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Computer Science - Artificial Intelligence | Machine Learning (Editorial Board)

Machine Learning

Machine Learning

Editor-in-Chief: Peter A. Flach

ISSN: 0885-6125 (print version)
ISSN: 1573-0565 (electronic version)

Journal no. 10994

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Editor-in-Chief:

Peter Flach, University of Bristol

Editor for Special Issues:

Dragos D. Margineantu, Boeing Research & Technology

Editors:

Bart Baesens, Catholic University of Leuven
Maria-Florina Balcan, Georgia Institute of Technology
Tijl De Bie, Ghent University
Hendrik Blockeel, Catholic University of Leuven
Karsten Borgwardt, ETH Zürich, Switzerland
Henrik Boström, Stockholm University
Ulf Brefeld, Yahoo! Research
Koby Crammer, Technion - Israel Institute of Technology
James Cussens, University of York
Hal Daumé III, University of Maryland
Jesse Davis, Katholieke Universiteit Leuven
Luc De Raedt, Catholic University of Leuven
Tapio Elomaa, Tampere University of Technology
Tom Fawcett, Silicon Valley Data Science
Alan Fern, Oregon State University
Xiaoli Fern, Oregon State University
Paolo Frasconi, University of Florence
Johannes Fürnkranz, TU Darmstadt
João Gama, University of Porto
Thomas Gärtner, University of Nottingham
Eyke Hüllermeier, University of Marburg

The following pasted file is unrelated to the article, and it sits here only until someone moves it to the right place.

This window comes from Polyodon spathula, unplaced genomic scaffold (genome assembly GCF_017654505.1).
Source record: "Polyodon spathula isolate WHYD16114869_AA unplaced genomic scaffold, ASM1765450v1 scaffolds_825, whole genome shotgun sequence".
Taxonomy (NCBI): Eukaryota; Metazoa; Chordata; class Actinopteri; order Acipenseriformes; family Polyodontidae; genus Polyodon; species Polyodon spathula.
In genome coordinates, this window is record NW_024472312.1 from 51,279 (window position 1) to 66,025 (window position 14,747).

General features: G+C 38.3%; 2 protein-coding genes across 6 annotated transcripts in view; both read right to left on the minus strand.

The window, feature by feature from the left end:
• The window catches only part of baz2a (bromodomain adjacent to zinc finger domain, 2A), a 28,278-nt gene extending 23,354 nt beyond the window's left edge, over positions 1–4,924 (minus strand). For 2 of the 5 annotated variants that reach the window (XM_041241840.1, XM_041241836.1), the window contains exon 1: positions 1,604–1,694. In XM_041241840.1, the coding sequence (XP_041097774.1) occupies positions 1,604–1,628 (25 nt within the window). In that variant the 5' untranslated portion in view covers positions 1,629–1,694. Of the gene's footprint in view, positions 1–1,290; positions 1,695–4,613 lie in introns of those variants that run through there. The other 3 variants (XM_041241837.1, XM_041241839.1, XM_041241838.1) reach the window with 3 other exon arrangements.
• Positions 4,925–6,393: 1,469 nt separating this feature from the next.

Thorsten Joachims, Cornell University
Kristian Kersting, TU Dortmund University
Roni Khardon, Tufts University
Cynthia Rudin, Massachusetts Institute of Technology
Csaba Szepesvari, University of Alberta
Prasad Tadepalli, Oregon State University
Jean-Philippe Vert, Mines ParisTech
Tong Zhang, Rutgers University
Jerry Zhu, University of Wisconsin-Madison

Editorial Board:

David Aha, Naval Research Laboratory
Yasemin Altun, Max Planck Institute for Biological Cybernetics
Peter Auer, University of Leoben
J. Andrew Bagnell, Carnegie Mellon University
Samy Bengio, Google, Inc.
David M. Blei, Princeton University
Avrim Blum, Carnegie Mellon University
Michael Bowling, University of Alberta
Pavel Brazdil, University of Porto
Carla Brodley, Tufts University
Claire Cardie, Cornell University
Nicolò Cesa-Bianchi, University of Milan
Olivier Chapelle, Yahoo! Research
William Cohen, Carnegie Mellon University